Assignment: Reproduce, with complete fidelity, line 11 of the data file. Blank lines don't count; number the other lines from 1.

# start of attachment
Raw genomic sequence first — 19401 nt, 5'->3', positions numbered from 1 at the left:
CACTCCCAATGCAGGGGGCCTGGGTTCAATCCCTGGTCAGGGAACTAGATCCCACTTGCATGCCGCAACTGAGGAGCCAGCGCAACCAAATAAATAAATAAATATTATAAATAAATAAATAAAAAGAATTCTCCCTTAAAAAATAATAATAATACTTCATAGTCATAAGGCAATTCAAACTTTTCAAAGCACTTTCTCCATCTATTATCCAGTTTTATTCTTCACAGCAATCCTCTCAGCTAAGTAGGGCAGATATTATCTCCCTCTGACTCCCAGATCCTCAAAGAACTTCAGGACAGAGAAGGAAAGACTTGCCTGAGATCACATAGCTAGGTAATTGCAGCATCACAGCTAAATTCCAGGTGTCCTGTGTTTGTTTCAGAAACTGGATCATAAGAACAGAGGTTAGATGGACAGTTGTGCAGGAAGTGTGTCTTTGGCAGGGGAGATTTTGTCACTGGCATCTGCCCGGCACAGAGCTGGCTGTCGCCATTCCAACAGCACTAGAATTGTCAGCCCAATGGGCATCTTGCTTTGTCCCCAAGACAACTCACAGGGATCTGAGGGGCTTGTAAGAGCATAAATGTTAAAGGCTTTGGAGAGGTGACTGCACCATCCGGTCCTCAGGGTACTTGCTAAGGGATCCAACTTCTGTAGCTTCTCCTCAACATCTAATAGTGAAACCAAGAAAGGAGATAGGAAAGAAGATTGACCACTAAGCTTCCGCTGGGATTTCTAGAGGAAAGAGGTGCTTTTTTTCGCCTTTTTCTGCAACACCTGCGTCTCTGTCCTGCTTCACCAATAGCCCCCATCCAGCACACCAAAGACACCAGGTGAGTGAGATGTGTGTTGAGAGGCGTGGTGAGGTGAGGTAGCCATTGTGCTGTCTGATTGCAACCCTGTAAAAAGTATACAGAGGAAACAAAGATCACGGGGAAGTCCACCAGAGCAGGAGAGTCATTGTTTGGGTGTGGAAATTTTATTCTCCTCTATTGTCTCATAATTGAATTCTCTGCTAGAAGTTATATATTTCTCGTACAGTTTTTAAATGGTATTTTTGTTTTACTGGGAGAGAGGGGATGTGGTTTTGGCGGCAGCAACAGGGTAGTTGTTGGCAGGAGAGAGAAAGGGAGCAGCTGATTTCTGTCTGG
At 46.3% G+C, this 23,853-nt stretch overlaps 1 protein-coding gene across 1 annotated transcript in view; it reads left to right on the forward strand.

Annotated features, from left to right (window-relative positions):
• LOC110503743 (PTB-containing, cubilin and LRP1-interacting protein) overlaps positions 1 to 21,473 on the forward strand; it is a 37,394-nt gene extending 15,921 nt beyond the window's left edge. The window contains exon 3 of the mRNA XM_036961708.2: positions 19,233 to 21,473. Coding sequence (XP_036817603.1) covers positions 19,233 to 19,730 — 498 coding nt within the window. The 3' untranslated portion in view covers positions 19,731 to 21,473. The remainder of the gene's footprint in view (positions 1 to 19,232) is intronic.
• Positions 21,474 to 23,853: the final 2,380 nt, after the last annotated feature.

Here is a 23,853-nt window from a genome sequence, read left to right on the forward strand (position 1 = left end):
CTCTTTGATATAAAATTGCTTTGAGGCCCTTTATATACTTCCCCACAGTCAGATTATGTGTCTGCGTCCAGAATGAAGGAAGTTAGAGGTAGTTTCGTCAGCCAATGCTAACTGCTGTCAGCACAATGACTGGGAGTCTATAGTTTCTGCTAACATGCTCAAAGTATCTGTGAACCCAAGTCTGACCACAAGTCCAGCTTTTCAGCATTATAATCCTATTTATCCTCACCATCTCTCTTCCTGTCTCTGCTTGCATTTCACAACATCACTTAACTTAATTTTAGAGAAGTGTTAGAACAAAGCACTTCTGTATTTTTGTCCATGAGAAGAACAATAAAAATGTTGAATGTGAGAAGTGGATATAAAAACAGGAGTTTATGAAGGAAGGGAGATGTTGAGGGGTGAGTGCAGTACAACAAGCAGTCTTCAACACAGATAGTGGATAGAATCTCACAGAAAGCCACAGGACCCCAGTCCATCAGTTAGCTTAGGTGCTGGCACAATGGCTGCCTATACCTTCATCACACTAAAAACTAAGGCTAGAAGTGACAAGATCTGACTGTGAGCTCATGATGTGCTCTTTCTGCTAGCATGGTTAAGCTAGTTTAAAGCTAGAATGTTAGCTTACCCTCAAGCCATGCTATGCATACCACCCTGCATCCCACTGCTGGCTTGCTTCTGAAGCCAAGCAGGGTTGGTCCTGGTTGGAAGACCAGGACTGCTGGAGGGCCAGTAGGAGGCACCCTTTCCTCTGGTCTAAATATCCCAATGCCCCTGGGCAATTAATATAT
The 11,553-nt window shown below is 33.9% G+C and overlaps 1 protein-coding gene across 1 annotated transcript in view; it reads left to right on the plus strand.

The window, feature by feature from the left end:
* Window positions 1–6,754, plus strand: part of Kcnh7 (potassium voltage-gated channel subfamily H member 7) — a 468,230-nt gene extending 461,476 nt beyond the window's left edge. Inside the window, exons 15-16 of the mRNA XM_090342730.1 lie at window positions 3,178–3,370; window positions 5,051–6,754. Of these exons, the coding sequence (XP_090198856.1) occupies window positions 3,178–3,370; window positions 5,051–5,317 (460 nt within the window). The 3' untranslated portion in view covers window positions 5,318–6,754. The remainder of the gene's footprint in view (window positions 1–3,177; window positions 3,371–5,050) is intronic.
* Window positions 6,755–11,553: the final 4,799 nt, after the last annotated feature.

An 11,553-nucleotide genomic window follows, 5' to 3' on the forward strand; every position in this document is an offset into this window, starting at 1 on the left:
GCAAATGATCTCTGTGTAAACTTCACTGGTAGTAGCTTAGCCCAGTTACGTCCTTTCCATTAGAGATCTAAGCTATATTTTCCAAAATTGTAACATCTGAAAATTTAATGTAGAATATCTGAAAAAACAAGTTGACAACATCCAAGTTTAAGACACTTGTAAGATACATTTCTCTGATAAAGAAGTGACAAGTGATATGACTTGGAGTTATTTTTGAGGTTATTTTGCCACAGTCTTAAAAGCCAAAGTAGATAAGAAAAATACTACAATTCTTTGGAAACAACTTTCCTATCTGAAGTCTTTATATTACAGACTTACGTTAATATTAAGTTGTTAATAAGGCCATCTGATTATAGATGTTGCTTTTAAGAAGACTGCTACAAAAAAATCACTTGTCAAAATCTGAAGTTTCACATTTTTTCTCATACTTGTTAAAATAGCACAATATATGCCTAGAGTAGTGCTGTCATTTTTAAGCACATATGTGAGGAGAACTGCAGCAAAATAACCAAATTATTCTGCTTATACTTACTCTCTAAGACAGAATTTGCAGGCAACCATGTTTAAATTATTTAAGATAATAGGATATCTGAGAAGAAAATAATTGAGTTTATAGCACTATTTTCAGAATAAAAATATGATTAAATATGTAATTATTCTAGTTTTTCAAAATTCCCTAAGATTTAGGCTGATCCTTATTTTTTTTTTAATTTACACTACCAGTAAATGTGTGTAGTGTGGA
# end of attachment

* Window positions 1–6,754, plus strand: part of Kcnh7 (potassium voltage-gated channel subfamily H member 7) — a 468,230-nt gene extending 461,476 nt beyond the window's left edge. Inside the window, exons 15-16 of the mRNA XM_090342730.1 lie at window positions 3,178–3,370; window positions 5,051–6,754. Of these exons, the coding sequence (XP_090198856.1) occupies window positions 3,178–3,370; window positions 5,051–5,317 (460 nt within the window). The 3' untranslated portion in view covers window positions 5,318–6,754. The remainder of the gene's footprint in view (window positions 1–3,177; window positions 3,371–5,050) is intronic.